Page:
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Noon - 1:30 pm ET

BREAK

1:30 pm - 2:00 pm ET

Building Advanced Robotics Applications Quickly: Vision Sensor Integration with Robot Operating System

Katherine Scott, Open Robotics

Robot Operating System (ROS) is a collection of free and open-source software packages used by a large and growing developer community to build, simulate, and test robotic systems. This community is rapidly growing and includes a number of Fortune 500 companies, autonomous car and truck companies, government entities and universities. According to ABI Research, 55% of robots shipped in 2024 will include at least one ROS package [1]. Just as Linux overtook proprietary vendors in the cloud computing market, ROS is poised to supplant closed source systems in the development of advanced robotic applications. Despite this, vision sensor support for ROS remains ad-hoc; only a handful of vendors support official ROS packages. Not only does this lack of support slow the process of research and development, it makes application development more difficult for the end-user as well as exposing them to higher risks in their deployment. In this talk we will cover the basics of ROS; what it is, how it works, and what it is used for. Specifically, we will show how ROS can be used to quickly simulate an imaging sensor and benchmark its performance in an application. Following from this simulated environment we will show how the simulation environment can be easily ported to actual hardware, calibrated, and then integrated into a more complex application. Following from our toy example, the talk will then cover existing ROS 1 and ROS 2 vision capabilities, and the packages currently maintained by the community. This portion of the talk will discuss how vendors or users who wish to contribute open sensor drivers can properly configure their source code repositories for the best out of the box experience and rapid adoption into the ROS community. Moreover, we will discuss how a good vision sensor package makes it possible to rapidly develop complex computer vision controlled robotics applications. [1] https://www.bloomberg.com/press-releases/2019-05-16/the-rise-of-ros-nearly-55-of-total-commercial-robots-shipped-in-2024-will-have-at-least-one-robot-operating-system-package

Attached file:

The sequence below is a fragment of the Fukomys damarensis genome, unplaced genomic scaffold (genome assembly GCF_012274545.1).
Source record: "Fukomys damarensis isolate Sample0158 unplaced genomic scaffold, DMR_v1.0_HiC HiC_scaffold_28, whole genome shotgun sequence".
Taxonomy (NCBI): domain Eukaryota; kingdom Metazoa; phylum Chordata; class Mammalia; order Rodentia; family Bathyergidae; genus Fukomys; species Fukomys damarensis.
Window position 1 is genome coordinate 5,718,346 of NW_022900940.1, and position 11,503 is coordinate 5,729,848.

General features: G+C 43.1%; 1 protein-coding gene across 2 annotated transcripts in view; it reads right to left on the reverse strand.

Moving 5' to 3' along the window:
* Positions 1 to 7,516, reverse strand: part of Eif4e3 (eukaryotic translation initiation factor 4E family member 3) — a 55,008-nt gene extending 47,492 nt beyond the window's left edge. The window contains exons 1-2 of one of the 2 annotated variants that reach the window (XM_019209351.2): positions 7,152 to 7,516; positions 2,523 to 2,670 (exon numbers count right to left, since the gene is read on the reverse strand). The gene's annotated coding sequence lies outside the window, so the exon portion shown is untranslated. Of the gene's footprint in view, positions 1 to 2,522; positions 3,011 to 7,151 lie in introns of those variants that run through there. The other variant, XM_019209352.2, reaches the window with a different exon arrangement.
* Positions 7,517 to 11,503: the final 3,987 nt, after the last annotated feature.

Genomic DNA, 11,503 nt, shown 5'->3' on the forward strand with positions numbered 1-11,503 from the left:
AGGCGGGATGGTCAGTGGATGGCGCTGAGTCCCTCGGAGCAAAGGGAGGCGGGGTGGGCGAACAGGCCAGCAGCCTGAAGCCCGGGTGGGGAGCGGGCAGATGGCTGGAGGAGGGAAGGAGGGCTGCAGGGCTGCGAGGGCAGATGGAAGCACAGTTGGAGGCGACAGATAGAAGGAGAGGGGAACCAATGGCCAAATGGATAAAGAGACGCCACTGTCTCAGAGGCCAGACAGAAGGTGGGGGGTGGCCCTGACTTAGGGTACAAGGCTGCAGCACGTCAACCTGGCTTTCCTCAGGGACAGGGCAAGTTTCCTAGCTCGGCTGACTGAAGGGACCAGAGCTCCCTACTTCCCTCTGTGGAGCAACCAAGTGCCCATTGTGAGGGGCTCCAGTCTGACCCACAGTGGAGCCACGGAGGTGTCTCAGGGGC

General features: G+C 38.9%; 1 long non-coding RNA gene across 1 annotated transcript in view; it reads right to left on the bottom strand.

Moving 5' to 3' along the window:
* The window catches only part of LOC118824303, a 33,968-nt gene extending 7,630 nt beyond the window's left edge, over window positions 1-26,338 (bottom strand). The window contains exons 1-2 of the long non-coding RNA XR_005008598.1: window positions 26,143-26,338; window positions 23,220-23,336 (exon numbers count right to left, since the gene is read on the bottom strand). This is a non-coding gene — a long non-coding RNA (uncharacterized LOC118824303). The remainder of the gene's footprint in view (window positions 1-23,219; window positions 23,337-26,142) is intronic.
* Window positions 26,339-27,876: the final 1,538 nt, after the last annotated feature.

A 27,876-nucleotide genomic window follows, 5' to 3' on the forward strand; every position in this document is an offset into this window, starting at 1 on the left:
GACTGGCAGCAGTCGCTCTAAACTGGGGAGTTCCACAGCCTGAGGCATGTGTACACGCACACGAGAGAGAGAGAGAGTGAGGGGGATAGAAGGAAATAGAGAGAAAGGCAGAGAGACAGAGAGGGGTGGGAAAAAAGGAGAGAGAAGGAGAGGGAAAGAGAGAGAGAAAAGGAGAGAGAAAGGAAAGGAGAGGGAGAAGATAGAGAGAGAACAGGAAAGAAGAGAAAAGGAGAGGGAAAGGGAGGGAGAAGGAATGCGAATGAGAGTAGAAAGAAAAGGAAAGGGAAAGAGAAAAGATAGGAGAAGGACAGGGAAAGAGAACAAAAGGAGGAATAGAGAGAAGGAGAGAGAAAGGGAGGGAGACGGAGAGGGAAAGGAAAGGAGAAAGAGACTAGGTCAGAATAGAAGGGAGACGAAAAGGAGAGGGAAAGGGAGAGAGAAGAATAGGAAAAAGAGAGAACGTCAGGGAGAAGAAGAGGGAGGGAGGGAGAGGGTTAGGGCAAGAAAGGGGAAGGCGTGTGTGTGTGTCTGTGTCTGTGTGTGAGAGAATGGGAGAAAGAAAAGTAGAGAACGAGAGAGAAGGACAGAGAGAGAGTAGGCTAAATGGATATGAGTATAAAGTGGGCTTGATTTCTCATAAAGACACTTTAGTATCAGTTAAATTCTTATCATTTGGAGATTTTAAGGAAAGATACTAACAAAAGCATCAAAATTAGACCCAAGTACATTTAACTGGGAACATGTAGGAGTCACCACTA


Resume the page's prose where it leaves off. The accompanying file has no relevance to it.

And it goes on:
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2:15 pm - 2:45 pm ET

High-Speed Bin Picking via Commercial Cameras and AI

Paul Thomas, PE, Procter and Gamble

This presentation will take you on a journey, demonstrating highly accurate and high speed pick and place of consumer goods. Through the use of commercially available hardware and in-house Deep Learning software, travel through concept, data collection, training and execution. See some secrets from under the hood enabling this idea to become reality.

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3:00 pm - 3:30 pm ET

The Future of Robot Safety: From Collaborative Robots to Collaborative Applications through Advanced Vision

Clara Vu, Veo Robotics